There are endless preparedness lists one could make before heading off into the wide world. However, while I am not a fan of unnecessary worrying, I do think that being aware of basic safety rules can in fact result in a more pleasant experience all round. Your rules will vary depending on your own particular needs, but below are the tips that I have found the most useful in the past.

Vaccinations

Find out early on if there are any recommended vaccinations for your trip, and get them out of the way. You can use your appointment at your doctor or travel clinic to talk about any other medical needs you might have during your trip.

Medical Issues

Find out what your medical options will be once at your destination. You might a have a tour group with its own link to a particular hospital or clinic. Your insurance might also designate your options. If you have the chance, see if you can locate a “tourist’s clinic” or something similar, so you know they’ll speak English. Know where it is and how to get there quickly. The odds of a real emergency are low, but trying to find out where the doctor if after the fact not useful.

Change of Climate?

If you are traveling somewhere with a very different climate to your own, you should be prepared. Your body might react to the sudden change, and it is best to be prepared to help in the adjustments. If you are not used to dressing for extremely cold weather, do some research and make sure your coat and boots are up to the job. Similarly, if your home summers might be politely described as “temperate” and you are traveling somewhere you could fry an egg on the sidewalk, start thinking about how to prepare.

Tap Water

Of course, you should always check whether or not the country you are visiting has drinkable tap water. However, there are those who, even in countries where the water is technically fine, have ended up feeling unwell after drinking it. I think it’s something to do with foreign substances in the water and how your body isn’t used to them and [science science science]. If you have a sensitive digestive system, or you find yourself reacting to what should be safe water, there’s not shame in sticking to bottles.

health and safety tips for travelers

Hand Sanitizer

I am not a germaphobe, not by a long shot. However, there are certain places where I will whip out the hand sanitizer. Travel related buildings such as airports, bus terminals or train stations are all to be treated with sensible caution. If there have been any recent reports of illnesses in the country, be sure to keep your hands clean after going through a public space.

Current Events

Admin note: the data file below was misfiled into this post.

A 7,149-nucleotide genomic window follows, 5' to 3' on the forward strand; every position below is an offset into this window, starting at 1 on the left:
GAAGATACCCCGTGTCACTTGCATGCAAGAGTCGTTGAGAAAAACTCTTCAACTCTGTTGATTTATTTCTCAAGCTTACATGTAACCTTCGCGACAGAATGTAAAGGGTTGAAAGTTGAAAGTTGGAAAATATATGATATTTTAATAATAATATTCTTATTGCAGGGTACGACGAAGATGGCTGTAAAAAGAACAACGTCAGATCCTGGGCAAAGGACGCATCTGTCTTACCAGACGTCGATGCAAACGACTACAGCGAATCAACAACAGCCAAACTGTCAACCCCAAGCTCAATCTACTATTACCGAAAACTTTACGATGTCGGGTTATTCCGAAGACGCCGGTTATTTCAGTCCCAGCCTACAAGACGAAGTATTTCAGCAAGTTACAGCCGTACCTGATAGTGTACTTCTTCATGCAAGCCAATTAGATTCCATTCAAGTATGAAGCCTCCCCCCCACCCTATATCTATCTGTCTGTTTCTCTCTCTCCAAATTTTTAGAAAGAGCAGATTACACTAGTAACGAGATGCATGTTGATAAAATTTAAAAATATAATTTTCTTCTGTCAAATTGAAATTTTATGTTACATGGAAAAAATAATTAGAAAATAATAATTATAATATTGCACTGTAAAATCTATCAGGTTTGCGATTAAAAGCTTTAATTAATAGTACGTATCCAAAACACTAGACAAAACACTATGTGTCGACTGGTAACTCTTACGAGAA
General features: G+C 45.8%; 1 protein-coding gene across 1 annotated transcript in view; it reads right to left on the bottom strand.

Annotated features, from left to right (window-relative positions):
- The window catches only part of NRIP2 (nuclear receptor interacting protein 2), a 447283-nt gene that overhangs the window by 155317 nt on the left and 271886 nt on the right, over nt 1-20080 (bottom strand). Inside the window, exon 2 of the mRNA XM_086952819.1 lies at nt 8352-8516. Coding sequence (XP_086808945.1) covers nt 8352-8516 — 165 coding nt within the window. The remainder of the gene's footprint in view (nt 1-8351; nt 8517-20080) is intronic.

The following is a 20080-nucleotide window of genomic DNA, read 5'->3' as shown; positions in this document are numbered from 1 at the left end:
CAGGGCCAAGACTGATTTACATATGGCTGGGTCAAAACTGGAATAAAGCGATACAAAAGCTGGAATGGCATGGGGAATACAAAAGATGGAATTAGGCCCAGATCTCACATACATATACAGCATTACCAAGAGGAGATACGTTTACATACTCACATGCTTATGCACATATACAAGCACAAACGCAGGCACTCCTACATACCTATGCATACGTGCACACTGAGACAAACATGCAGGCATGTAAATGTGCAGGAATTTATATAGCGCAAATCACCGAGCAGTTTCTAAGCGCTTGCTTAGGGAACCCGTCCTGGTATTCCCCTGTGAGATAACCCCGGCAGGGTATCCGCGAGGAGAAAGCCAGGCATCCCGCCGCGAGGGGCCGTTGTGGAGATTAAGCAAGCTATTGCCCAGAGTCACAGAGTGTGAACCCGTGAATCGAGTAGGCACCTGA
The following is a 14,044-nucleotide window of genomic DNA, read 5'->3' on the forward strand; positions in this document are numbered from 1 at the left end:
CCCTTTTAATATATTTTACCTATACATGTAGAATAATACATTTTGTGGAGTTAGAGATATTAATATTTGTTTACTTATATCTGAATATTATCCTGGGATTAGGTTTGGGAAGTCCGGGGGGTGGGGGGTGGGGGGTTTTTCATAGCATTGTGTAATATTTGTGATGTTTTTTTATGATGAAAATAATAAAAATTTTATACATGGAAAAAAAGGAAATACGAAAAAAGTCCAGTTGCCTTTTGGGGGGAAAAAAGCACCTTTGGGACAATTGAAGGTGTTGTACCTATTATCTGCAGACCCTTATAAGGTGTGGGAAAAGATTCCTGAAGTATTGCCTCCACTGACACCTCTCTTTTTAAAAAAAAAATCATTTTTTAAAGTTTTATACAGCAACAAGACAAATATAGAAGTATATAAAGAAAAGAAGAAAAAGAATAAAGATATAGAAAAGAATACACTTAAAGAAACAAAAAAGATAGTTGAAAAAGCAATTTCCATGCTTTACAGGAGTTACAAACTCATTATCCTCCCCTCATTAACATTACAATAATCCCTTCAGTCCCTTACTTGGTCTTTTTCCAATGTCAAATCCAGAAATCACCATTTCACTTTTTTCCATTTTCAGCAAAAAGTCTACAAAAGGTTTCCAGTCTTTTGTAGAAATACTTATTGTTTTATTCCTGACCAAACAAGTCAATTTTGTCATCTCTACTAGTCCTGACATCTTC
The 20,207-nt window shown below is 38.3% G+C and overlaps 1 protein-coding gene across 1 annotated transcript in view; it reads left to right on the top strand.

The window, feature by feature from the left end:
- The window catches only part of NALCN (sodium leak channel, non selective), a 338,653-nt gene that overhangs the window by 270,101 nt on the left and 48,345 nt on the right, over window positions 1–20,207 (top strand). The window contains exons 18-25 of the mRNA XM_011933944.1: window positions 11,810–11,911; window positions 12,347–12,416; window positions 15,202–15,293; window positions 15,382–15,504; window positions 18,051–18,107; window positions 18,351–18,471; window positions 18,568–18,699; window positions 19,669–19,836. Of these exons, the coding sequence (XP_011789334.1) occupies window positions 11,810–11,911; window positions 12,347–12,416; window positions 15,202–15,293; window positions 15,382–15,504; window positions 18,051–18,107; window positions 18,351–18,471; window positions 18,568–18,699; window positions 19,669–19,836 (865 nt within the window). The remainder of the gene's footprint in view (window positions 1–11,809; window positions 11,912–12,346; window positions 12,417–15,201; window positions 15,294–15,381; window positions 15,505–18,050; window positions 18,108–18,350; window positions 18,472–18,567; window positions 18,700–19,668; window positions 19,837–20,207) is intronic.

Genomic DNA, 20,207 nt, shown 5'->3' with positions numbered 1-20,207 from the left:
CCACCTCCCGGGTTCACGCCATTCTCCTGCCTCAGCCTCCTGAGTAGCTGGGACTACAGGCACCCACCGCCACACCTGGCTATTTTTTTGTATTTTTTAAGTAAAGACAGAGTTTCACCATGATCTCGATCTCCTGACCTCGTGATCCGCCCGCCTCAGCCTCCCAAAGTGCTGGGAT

Every country has its ups and downs in term of civil mood. However, sometimes things can come to a point. This is the rarest of the rare, however. I don’t think you’re likely to get swept up in some kind of workers’ protest. However, it is wise to know what is going on. Check out the headlines for a few weeks before you arrive. If nothing else, you’ll be very educated when you get there.

Rules of the Road

I don’t mean the actual rules, the ones everyone learns before passing their test. I mean the way people actually drive. This might mean some hours spent on personal blogs, or simply careful observation once your arrive. You might find that drivers have a very specific way of overtaking (the “third lane” rule, for example, which takes some getting used to). Or, you might discover that pedestrian crossing lights are treated as more of a suggestion than anything else. Road safety is something that might require more attention than normal!

Crashing

Just because the tourist-targeted rent-a-moped place assures you that you don’t need a license to rent a scooter, that does not mean that you magically now know how to ride a scooter. Especially without a safety helmet. (You might think that this would be too obvious to include in an advice article. And how very dearly I wish you were right.)

Guard Your Property

The first piece of travel advice I ever got was this: guard your passport. It’s how you get home. Of course, that’s not all you should be guarding, but it’s always been my biggest priority. If there’s a safe, I’ll put my passport there. Otherwise, I’ll keep it carefully hidden somewhere safe (not my purse!)

Unless you grew up in a big city, you might be unused to minding your belongings wherever you go.  Not that everywhere in the world is filled with potential pick pockets, but traveling and sightseeing are a distracting business. You’re more likely to draw attention when you’re wandering around, snapping pictures, than in your every day life. There are all kinds of small changes you can make to stay as safe as possible. One of my favorites is to loop my bag strap around my arm so it’s kind of tied to me…